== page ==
Thus, for saving memory, each indexed variable must be replaced by just two variables. For simplicity, the following algorithm and the other algorithms in this article uses parallel assignments.
In a programming language which does not have this feature, the parallel assignments need to be simulated with an auxiliary variable. For example, the first one,. The quotients of a and b by their greatest common divisor, which is output, may have an incorrect sign. This is easy to correct at the end of the computation but has not been done here for simplifying the code.
Similarly, if either a or b is zero and the other is negative, the greatest common divisor that is output is negative, and all the signs of the output must be changed. When using integers of unbounded size, the time needed for multiplication and division grows quadratically with the size of the integers. This canonical simplified form can be obtained by replacing the three output lines of the preceding pseudo code by.
To get the canonical simplified form, it suffices to move the minus sign for having a positive denominator. It is the only case where the output is an integer. The extended Euclidean algorithm is the essential tool for computing multiplicative inverses in modular structures, typically the modular integers and the algebraic field extensions.
A notable instance of the latter case are the finite fields of non-prime order. In particular, if n is prime , a has a multiplicative inverse if it is not zero modulo n. Thus t , or, more exactly, the remainder of the division of t by n , is the multiplicative inverse of a modulo n.
This results in the pseudocode, in which the input n is an integer larger than 1. The extended Euclidean algorithm is also the main tool for computing multiplicative inverses in simple algebraic field extensions. An important case, widely used in cryptography and coding theory , is that of finite fields of non-prime order. The addition in L is the addition of polynomials. The multiplication in L is the remainder of the Euclidean division by p of the product of polynomials.
Thus, to complete the arithmetic in L , it remains only to define how to compute multiplicative inverses. This is done by the extended Euclidean algorithm. The algorithm is very similar to that provided above for computing the modular multiplicative inverse. In the pseudocode which follows, p is a polynomial of degree greater than one, and a is a polynomial. Moreover, div is an auxiliary function that computes the quotient of the Euclidean division. Since 1 is the only nonzero element of GF 2 , the adjustment in the last line of the pseudocode is not needed.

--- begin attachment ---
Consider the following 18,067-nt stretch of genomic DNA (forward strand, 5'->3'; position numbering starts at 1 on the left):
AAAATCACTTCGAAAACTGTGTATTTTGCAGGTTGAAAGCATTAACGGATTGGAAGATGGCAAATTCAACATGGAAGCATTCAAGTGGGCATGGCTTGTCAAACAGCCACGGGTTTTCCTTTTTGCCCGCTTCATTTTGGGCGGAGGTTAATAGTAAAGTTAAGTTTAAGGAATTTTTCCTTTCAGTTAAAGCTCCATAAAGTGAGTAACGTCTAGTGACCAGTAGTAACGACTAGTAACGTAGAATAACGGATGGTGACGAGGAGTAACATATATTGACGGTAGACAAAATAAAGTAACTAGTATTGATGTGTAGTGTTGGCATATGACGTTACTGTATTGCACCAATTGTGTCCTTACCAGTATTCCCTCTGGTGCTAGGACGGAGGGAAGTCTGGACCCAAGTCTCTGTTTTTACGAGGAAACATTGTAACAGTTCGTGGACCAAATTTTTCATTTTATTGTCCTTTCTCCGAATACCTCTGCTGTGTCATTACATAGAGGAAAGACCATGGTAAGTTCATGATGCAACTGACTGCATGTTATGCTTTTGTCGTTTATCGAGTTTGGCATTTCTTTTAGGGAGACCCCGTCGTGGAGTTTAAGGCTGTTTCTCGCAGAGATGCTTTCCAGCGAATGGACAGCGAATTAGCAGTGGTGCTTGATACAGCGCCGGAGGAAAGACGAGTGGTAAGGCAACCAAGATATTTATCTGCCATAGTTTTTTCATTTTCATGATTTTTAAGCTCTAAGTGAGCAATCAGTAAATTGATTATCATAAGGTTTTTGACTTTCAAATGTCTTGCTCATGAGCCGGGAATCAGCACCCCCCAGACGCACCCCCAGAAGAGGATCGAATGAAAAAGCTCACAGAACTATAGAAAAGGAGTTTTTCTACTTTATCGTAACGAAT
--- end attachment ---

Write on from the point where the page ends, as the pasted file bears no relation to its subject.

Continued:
One can handle the case of more than two numbers iteratively. From Wikipedia, the free encyclopedia. Main article: Modular arithmetic. Number-theoretic algorithms. Binary Euclidean Extended Euclidean Lehmer's. Cipolla Pocklington's Tonelli—Shanks Berlekamp. Categories : Number theoretic algorithms Euclid. Hidden categories: Articles with example pseudocode. Namespaces Article Talk. Views Read Edit View history. Contribute Help Community portal Recent changes Upload file.
Extended GCD Algorithm
This is a certifying algorithm , because the gcd is the only number that can simultaneously satisfy this equation and divide the inputs. It allows one to compute also, with almost no extra cost, the quotients of a and b by their greatest common divisor. The extended Euclidean algorithm is particularly useful when a and b are coprime. With that provision, x is the modular multiplicative inverse of a modulo b , and y is the modular multiplicative inverse of b modulo a. Similarly, the polynomial extended Euclidean algorithm allows one to compute the multiplicative inverse in algebraic field extensions and, in particular in finite fields of non prime order. It follows that both extended Euclidean algorithms are widely used in cryptography.
Extended Euclidean algorithm